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Pro­testors march towards the Capitol | The Roar

Political trib­alism may be reaching new heights in America in 2021, but that doesn’t mean patriots should adopt violent tactics. 

What began as a peaceful protest of the 2020 pres­i­dential election results at the U.S. Capitol on Jan. 6 devolved into a violent demon­stration and left five Amer­icans dead last week, including a police officer. Demon­strating their belief that Pres­ident-Elect Joe Biden won the Nov. 3 election due to voter fraud, pro­testers stormed the halls of Con­gress and delayed pres­i­dential electors from affirming the elec­toral college results until the fol­lowing day. Pro­testers smashed glass doors, while author­ities drew weapons to protect the building as sen­ators, rep­re­sen­ta­tives, and staff evac­uated. 

There is a time when rev­o­lution is called for; there’s a time when, as our founders declared, men have not only a right, but a duty, to throw off a tyran­nical gov­ernment.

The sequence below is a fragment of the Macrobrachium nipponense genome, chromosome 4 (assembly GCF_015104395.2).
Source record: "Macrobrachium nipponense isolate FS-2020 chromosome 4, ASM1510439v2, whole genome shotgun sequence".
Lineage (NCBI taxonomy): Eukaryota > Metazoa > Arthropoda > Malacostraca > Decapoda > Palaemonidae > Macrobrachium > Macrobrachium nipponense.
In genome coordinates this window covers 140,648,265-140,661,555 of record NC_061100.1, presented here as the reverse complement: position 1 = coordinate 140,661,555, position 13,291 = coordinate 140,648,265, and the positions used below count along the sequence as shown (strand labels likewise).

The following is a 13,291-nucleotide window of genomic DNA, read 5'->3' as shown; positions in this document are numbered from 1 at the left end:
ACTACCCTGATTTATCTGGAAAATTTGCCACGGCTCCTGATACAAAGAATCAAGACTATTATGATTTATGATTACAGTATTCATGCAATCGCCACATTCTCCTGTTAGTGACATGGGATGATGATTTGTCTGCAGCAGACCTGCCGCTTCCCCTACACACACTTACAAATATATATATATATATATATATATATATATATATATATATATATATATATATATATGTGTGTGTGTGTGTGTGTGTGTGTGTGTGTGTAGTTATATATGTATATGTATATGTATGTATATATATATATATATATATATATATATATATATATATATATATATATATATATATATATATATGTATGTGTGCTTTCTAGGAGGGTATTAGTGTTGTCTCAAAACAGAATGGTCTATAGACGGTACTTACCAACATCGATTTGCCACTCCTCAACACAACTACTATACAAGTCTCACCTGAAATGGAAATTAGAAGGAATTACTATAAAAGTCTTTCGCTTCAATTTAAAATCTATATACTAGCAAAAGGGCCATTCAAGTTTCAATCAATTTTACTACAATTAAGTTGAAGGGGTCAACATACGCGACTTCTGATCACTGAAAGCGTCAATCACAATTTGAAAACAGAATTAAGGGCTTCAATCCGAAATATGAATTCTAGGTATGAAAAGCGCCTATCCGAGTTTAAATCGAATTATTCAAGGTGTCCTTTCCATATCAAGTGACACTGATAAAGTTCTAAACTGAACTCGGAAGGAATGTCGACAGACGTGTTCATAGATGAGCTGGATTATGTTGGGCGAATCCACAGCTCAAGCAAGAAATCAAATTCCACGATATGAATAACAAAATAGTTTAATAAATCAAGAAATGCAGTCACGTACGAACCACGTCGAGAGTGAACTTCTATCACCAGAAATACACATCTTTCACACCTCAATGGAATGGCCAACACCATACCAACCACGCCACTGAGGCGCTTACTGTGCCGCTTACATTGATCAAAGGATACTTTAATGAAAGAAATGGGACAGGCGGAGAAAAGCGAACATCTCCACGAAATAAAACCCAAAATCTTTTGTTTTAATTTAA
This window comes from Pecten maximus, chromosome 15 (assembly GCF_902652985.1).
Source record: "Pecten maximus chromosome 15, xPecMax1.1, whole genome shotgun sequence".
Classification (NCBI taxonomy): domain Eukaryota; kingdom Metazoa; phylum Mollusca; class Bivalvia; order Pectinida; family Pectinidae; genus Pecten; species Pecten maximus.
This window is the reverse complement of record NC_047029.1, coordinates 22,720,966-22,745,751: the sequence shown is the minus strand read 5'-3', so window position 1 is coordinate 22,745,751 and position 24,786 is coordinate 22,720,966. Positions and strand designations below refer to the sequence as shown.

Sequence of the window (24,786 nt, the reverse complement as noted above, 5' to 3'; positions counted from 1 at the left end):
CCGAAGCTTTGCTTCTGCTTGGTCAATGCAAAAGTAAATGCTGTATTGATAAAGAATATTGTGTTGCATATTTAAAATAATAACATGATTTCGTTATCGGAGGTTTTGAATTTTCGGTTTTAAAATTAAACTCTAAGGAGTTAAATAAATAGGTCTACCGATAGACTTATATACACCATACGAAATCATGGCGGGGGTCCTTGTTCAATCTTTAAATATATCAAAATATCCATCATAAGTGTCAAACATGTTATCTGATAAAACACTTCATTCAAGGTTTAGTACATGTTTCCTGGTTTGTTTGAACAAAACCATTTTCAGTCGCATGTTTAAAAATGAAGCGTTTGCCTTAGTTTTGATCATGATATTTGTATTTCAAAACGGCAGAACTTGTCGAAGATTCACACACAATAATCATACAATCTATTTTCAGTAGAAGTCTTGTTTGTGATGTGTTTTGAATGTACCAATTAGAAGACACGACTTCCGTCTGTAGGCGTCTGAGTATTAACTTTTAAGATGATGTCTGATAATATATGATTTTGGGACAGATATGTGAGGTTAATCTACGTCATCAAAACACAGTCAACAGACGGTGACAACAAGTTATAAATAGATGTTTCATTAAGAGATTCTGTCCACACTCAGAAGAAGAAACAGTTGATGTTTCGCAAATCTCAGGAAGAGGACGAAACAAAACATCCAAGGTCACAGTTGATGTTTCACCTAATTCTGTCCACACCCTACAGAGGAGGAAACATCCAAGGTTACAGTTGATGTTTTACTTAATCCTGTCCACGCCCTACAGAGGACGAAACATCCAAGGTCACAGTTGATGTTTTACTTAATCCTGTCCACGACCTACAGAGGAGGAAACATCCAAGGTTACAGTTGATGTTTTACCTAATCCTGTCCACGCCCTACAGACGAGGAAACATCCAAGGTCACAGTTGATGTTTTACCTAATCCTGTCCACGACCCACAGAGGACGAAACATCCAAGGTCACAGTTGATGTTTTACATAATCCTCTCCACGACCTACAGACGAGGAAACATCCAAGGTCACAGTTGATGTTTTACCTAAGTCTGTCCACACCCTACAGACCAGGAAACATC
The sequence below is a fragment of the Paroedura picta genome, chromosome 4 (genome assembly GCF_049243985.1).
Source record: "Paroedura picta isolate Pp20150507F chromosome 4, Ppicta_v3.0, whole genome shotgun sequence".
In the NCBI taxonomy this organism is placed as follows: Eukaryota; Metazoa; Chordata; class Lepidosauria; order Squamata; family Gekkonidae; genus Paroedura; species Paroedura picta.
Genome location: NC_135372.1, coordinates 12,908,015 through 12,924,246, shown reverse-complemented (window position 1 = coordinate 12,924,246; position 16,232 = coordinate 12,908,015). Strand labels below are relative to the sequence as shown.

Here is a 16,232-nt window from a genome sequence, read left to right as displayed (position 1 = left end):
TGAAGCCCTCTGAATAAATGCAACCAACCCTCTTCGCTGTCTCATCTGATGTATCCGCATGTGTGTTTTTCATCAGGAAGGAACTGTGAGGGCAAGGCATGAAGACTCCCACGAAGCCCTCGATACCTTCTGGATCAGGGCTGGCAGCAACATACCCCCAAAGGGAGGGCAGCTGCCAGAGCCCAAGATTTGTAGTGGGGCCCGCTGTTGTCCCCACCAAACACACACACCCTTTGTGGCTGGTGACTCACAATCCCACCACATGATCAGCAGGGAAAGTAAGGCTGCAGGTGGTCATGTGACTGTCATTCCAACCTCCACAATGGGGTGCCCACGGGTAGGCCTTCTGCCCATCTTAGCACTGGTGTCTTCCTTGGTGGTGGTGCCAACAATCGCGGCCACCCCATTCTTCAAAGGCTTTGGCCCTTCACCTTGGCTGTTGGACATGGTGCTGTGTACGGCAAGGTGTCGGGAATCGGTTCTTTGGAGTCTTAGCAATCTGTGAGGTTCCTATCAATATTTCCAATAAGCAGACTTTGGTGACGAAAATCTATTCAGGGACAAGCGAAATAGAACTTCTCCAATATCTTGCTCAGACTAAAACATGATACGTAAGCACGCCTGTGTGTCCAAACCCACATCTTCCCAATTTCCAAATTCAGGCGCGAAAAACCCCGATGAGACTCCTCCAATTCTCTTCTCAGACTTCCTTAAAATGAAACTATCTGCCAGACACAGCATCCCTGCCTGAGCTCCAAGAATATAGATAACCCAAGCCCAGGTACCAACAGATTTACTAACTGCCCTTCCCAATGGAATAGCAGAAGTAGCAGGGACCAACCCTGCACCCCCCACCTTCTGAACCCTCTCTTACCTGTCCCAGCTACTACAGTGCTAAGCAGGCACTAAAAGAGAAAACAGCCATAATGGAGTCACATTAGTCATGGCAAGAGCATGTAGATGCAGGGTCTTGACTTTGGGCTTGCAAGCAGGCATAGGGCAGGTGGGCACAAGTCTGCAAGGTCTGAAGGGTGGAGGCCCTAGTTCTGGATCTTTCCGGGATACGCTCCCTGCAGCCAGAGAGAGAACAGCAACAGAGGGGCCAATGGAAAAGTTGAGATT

This was not it. Sab­o­taging our own capitol building is not an act of bravery against tyranny. Wearing a bear pelt in the speaker’s chair is no Boston Tea Party. 

While the vio­lence at the U.S. Capitol was far less than that of radical Black Lives Matter rioters this past summer, it still marked a trou­bling departure from the rea­soned dis­course of America’s political history. When we exit the ter­ritory of reason and law­fulness, we enter the state of nature, where every man is a law unto himself. Lashing out in vio­lence doesn’t help the cause of liberty; if any­thing, it hurts it. If Amer­icans want their voices to be heard, they should use words, not fists.